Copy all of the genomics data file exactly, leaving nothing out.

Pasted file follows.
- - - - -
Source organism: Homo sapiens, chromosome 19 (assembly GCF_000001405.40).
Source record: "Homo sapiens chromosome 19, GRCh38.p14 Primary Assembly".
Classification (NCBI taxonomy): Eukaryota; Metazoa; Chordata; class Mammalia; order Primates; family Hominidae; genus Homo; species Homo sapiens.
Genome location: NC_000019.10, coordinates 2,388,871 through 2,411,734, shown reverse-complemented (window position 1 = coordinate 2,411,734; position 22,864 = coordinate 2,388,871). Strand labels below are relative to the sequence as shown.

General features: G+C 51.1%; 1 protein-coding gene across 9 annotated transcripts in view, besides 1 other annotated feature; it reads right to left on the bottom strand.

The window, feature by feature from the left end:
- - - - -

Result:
Source organism: Homo sapiens, chromosome 19 (assembly GCF_000001405.40).
Source record: "Homo sapiens chromosome 19, GRCh38.p14 Primary Assembly".
Classification (NCBI taxonomy): Eukaryota; Metazoa; Chordata; class Mammalia; order Primates; family Hominidae; genus Homo; species Homo sapiens.
Genome location: NC_000019.10, coordinates 2,388,871 through 2,411,734, shown reverse-complemented (window position 1 = coordinate 2,411,734; position 22,864 = coordinate 2,388,871). Strand labels below are relative to the sequence as shown.

General features: G+C 51.1%; 1 protein-coding gene across 9 annotated transcripts in view, besides 1 other annotated feature; it reads right to left on the bottom strand.

The window, feature by feature from the left end: